Yes, no recording, bit of a shame, but I hope it isn't implemented at the expense of any of the other many features. I mean, perhaps NP's currently unsatisfactorily jerky ink is a result of the app trying to do too much?
As for NTHD and DropBox, you might want to check that again.
Been trying various note taking apps ever since I purchased the iPad. I think I have about 10 on my iPad at the moment. A few points.
() Keep your priorities straight. Do you want to take handwritten notes? If so, is that your primary or secondary priority? i.e. Are you going to type for the most part and just want the ability to add a quick annotation or a diagram or do you expect to write by hand/draw and just want to add a readable typed few lines to your drawing/handwriting? If you need to capture diagrams and drawings, look for an app that can turn a squiggly scrawled box into something cleaner. If you're taking notes on Shakespeare, that may not be very important.
() Is organization of your notes in categories and folders important to you? Some apps support that approach; others are "flat" in their organization.
() Do you want to take notes in sync with audio? If you're recording a lecture that may be important. If you're keeping notes in a meeting, it may be worthless.
() What do you want to do with the notes when you're done? Be sure the app you choose can export the notes in an appropriate format to a destination you can use.
() Do you want/need handwriting recognition? If you are as bad at writing on the screen as I am (even with a good stylus) it may be important to have an app that can transform your scrawl into something others (and even you) can read when you're done. Some recent apps provide excellent handwriting recognition but lack other crucial features. I've been using 7Notes HD Premium lately and find it to be extremely good at capturing and recognizing my handwriting and transforming it into readable text. That functionality combined with its predictive word recognition makes it almost as fast as typing, but it takes awhile to become proficient. (See note below about PRACTICING!)
() If you're typing notes you may want more capable word processing features that enable you to "clean up" notes into a more formal output. If so, consider getting a full scale word processing app and use it for notes. In fact, if you're a good typist you may not find ANY note taking app is as useful as a good word processing app.
() Whatever app you choose, PRACTICE! The most comprehensive and capable note taking apps (e.g. Notes Plus and Note Taker HD) call for lots of practice to use effectively. An app that seems simple to use in the first half hour may fail in terms of other features. Conversely, it may be difficult to use an app when you begin but after awhile it becomes more intuitive. Think how long it took you to learn to write. You weren't adept at it in a few hours. Whatever you do, DO NOT take a new app to an important meeting or a class and expect to be able to use it effectively. The stress of trying to keep up with what's going on and learning to use an app at the same time will only lead to frustration.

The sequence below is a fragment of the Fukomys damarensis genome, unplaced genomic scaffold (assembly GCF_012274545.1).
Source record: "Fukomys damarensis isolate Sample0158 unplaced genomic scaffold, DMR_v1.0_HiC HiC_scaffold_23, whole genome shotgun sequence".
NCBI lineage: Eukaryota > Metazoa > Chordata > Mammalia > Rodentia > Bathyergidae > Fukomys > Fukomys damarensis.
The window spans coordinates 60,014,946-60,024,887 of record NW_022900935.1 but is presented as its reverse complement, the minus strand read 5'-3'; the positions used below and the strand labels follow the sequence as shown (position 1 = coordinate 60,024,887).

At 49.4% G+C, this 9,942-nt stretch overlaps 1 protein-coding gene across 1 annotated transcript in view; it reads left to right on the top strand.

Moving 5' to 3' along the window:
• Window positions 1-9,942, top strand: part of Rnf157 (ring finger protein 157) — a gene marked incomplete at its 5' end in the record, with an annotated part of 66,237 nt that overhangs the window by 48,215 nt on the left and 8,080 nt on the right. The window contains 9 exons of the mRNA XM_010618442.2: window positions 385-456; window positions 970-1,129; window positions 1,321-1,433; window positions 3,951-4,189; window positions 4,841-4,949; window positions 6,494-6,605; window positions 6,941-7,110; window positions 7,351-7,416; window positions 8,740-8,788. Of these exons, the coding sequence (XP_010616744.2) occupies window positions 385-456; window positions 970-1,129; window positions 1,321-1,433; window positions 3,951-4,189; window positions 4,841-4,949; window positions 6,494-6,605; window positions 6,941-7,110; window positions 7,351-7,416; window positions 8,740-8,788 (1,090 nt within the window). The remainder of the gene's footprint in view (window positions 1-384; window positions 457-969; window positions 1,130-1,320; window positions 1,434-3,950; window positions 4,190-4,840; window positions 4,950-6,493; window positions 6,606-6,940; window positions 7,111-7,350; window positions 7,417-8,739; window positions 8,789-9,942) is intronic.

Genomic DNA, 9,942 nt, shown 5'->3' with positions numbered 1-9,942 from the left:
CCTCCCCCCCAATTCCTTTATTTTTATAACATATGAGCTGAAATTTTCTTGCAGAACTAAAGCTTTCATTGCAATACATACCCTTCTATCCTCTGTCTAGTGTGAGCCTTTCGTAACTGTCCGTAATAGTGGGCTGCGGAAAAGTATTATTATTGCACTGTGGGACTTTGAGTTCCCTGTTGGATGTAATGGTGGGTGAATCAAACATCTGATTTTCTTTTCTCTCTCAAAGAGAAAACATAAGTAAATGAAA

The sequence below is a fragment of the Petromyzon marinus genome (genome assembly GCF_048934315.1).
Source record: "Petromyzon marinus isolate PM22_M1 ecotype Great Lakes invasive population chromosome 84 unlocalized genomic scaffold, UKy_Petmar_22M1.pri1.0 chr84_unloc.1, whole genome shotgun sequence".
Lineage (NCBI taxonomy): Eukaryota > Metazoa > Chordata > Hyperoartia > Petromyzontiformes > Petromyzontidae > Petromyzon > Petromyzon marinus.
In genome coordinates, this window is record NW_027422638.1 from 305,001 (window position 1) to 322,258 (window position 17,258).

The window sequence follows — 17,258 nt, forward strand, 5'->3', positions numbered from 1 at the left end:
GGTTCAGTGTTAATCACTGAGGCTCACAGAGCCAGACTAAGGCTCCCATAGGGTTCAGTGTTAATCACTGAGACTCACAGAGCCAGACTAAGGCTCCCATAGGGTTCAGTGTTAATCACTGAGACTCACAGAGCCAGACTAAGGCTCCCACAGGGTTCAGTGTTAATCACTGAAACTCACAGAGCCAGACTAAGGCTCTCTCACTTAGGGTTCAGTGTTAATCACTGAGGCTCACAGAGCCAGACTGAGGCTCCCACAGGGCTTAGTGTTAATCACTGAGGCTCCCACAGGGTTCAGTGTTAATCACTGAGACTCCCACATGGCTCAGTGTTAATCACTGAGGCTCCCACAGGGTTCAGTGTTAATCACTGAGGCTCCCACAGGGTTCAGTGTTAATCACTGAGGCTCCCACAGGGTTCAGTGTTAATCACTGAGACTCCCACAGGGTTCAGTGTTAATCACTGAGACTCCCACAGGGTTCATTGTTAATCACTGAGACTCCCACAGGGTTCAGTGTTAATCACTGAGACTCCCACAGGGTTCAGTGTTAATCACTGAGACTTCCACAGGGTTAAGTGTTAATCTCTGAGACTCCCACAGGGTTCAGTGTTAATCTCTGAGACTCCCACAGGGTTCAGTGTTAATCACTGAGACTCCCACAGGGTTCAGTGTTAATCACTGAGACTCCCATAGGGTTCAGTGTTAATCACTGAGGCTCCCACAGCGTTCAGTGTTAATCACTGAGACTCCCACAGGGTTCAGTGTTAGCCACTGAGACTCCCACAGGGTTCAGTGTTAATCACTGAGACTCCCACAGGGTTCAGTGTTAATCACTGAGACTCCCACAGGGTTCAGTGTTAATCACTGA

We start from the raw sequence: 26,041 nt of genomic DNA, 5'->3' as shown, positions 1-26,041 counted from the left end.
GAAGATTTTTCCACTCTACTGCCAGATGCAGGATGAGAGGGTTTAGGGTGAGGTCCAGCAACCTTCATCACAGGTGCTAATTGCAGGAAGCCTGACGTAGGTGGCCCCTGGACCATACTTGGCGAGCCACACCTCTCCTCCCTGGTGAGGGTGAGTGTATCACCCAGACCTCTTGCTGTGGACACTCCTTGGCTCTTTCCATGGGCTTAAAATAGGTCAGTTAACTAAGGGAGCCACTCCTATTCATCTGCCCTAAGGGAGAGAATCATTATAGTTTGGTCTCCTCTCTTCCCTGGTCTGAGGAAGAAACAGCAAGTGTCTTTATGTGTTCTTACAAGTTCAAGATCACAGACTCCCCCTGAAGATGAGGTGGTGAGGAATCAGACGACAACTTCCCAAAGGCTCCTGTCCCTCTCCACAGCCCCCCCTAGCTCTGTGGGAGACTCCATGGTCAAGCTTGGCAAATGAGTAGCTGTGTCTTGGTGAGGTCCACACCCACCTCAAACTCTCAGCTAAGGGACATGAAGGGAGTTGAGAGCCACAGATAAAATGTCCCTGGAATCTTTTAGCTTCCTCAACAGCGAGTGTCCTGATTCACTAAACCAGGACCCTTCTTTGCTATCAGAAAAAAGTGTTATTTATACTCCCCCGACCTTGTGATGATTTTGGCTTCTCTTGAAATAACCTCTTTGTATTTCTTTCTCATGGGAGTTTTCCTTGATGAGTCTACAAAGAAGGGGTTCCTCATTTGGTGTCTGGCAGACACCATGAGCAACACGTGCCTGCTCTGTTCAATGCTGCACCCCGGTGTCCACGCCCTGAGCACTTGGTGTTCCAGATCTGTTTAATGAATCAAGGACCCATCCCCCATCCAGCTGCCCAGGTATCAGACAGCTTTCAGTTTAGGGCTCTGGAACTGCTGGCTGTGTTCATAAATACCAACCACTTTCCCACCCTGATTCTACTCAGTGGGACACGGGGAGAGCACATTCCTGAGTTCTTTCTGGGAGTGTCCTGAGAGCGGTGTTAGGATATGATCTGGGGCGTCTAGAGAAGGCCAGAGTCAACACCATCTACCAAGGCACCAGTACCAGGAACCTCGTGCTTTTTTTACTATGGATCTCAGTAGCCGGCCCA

() Finally, be prepared to invest a few bucks in your search for the app that works for you. The best apps are truly remarkable pieces of software and developers deserve to be compensated for their efforts. And don't expect others with different priorities and different abilities/backgrounds to advise you about the "best" note taking app.
Last edited by jsh1120; 11-06-2011 at 10:26 AM.
Still trying to find NTHD and Dropbox.
I emailed the developer and he even said no
Really great post, jsh1120.
I use NTHD almost exclusively for maths, very rarely for reams of words. Lately when I do want to take lots of handwritten notes I've been using Noteshelf. Due to its excellent auto advance system I'd like to use Notes Plus but a few things about it annoy me.
I agree with jsh about practice.
I'd also say that it's been very useful to me to have more than one note-taking app on my iPad. I often have NTHD, Noteshelf, neu.Notes and Notabilty all going at the same time. I do the same with readers: Good Reader, iBooks, iFiles, iAnnotate. Switching from file to file with a push of the home button rather than having to move around in one app when you're juggling a number of documents.
I don't know what you mean about the blue dot in NTHD.
What about Underscore Notify? It is $1.99 in the App Store. I'll have to admit I haven't used it much, mainly because I'm hoping for a good handwriting recognition app. But this thread seems to be about hand written notes wo/ recognition. Notify does to impress me in its ability to pan around a page to edit or insert text. Also able to move text around on a page.
That said Underscore Notify also has hand writing recognition as a $2.99 in app purchase, which I do NOT like. It uses the WritePad engine, but seems to be less effective than PhatPad in actual use. And that's why I haven't tried it as much.
After trying a lot of hand writing recognition apps, I'm starting to think I'd be better off trying to relearn my childhood hand writing skills leave real text entry to the keyboard.
Underscore Notify has gotten some mediocre reviews lately in the App Store, some of which don't match my experience. I do agree with jsh1120's comment, that you need to buy a number of apps and try them and that is takes practice. My iPad is littered with many such apps.
This is my shameless plug for Underscore Notify. And your mileage probably will vary...
iPad 3rd gen 64 GB 4G